A new version of this app is available.
RELOAD to update.
Distributed Generation (DG)
for Resilience Planning Guide
Distributed Generation (DG)
for Resilience Planning Guide
Distributed Generation (DG)
for Resilience Planning Guide
Critical Infrastructure (CI)
Combined Heat and Power (CHP)
Solar + Energy Storage
Microgrids
Applying CHP in CI
Case Studies
close
Critical Infrastructure (CI)
Combined Heat and Power (CHP)
Solar + Energy Storage
Microgrids
Applying CHP in CI
Case Studies
close
Site Map
Table of Contents
CHP Basics

Combined heat and power (CHP), also known as cogeneration, produces both electricity and thermal energy on-site, replacing or supplementing electricity provided from a local utility and fuel burned in an on-site boiler or furnace. CHP systems can be designed to operate independently from the electric grid providing reliable power and thermal energy to keep critical facilities running during grid outages. CHP systems increase energy security by producing energy at the point of use, and are generally 40% to 60% more efficient than non-CHP energy. The deployment of CHP is driven by several factors, including:

CHP User Benefits CHP National/Regional Benefits
  • Decrease energy costs
  • Enhanced energy resiliency
  • Reduced risk from volatile energy prices
  • Increased economic competitiveness
  • Typically utilizes abundant domestic natural gas or opportunity fuels, such as biogas or wood waste
  • Increases energy resiliency of critical infrastructure and operations
  • Enhances electric grid reliability
  • Supports local economic growth and competitiveness

Combined heat and power (CHP) systems are a highly efficient form of distributed generation, typically designed to power a single large building, campus, or group of facilities. These systems comprise on-site electrical generators (primarily fueled with natural gas, but biomass-fed systems may be feasible in some locations) that achieve high efficiency by capturing heat, a byproduct of electricity production that would otherwise be wasted. The captured heat can be used to provide steam or hot water to the facility. Capturing and using the waste heat allows CHP systems to reach fuel efficiencies of 75% or higher, compared to about 50% for the combination of utility-delivered power and an on-site boiler (see Figure 1). This efficient operation is both environmentally and economically advantageous. CHP systems can use the existing, centralized electricity grid as a backup source to meet peak electricity needs and provide power when the CHP system is down for maintenance or in an emergency outage. If the electricity grid is impaired, a properly configured CHP system will continue to operate, ensuring an uninterrupted supply of electricity and thermal services to the host facility. More information on CHP basics and benefits can be found through the DOE's CHP Deployment Program and the EPA's CHP Technical Assistance Partnership.

Figure 1: CHP Efficiency Compared to Separate Heat and Utility Power
Figure 1: CHP Efficiency Compared to Separate Heat and Utility Power

CHP technology can be deployed quickly, cost-effectively, and with few geographic limitations. It has been employed for many years, mostly in industrial, large commercial, and institutional applications. There are currently about 4,400 CHP systems installed throughout the country generating up to 82 GW of electricity. The DOE CHP Installation Database provides information on the location, size, technology, and fuel type of these systems. Figure 2 shows the locations of U.S. CHP installations. The International Energy Agency's (IEA) CHP and DHC Collaborative report for the U.S. provides an overview of the current CHP and district heating and cooling (DHC) market in the U.S., and well as information on the recent trends in CHP deployment.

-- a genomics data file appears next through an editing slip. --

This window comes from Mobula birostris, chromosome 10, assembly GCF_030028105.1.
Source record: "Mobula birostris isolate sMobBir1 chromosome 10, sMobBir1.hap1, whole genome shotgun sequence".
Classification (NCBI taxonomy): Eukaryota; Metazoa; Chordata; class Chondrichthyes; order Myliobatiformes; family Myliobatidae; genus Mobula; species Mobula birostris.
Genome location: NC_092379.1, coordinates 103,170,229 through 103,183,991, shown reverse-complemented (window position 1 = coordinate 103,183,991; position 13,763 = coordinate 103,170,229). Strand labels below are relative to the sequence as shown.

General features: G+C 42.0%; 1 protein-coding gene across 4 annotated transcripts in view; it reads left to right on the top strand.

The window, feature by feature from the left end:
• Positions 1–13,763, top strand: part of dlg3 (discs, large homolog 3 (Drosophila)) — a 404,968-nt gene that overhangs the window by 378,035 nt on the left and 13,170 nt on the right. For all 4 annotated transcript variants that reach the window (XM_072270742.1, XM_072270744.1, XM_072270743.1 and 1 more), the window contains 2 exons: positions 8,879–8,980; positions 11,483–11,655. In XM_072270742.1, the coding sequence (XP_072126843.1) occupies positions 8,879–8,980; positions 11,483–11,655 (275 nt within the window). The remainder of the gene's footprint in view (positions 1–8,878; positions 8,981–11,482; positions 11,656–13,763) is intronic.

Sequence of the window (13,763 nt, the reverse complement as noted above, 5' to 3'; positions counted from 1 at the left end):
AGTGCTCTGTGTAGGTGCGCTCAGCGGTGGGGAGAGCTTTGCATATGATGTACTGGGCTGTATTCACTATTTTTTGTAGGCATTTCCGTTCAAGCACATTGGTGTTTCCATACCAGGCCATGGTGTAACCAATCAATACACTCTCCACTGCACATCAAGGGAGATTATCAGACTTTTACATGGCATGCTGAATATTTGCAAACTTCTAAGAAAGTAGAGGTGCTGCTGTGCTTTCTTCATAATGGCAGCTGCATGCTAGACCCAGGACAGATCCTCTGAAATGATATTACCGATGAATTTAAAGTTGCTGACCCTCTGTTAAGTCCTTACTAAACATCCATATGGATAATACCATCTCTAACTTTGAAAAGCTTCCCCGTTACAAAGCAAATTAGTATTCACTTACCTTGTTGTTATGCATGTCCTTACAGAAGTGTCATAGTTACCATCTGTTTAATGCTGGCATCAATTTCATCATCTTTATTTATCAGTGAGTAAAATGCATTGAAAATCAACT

Figure 2. Locations of U.S. CHP Systems
Figure 2. Locations of U.S. CHP Systems

In addition to current CHP installations, a recent DOE CHP Technical Potential Report identifies the estimated market size for CHP in the U.S., constrained by only technological limits. The report outlines market drivers for future CHP growth, as well as identifying CHP technical potential for 20 industrial and 24 commercial/institutional application types by state and estimated CHP size range.

The Most Common CHP System Configurations
Figure 3. Combustion Turbine or Reciprocating Engine with Heat Recovery
Figure 3. Combustion Turbine or Reciprocating Engine with Heat Recovery

In the configuration shown in Figure 3, the engine or turbine combusts fuel (typically natural gas, oil, or biogas) to generate electricity while heat is recovered and converted into useful thermal energy, usually in the form of steam or hot water.

Figure 4. Boiler with Steam Turbine
Figure 4. Boiler with Steam Turbine

In a boiler/steam turbine CHP configuration, fuel is burned in a boiler to produce steam, which is then used to generate electricity and useful thermal energy for the host facility. Boilers can use a variety of solid, liquid and gaseous fuels.

More Information

The DOE CHP Technology Fact Sheet Series can provide more information on individual CHP technologies and a comparison of CHP characteristics for typical systems. Links to the individual technology fact sheets are listed below:

EPA's Catalog of CHP Technologies also provides an overview of how CHP systems work and the key concepts of efficiency and power-to-heat ratios. It also provides information and performance characteristics of five commercially available CHP prime movers.

For more information on CHP technologies, project development guides, policy documents, and a variety other resources, please visit the CHP for Resilience Planning Guide Resource Library page.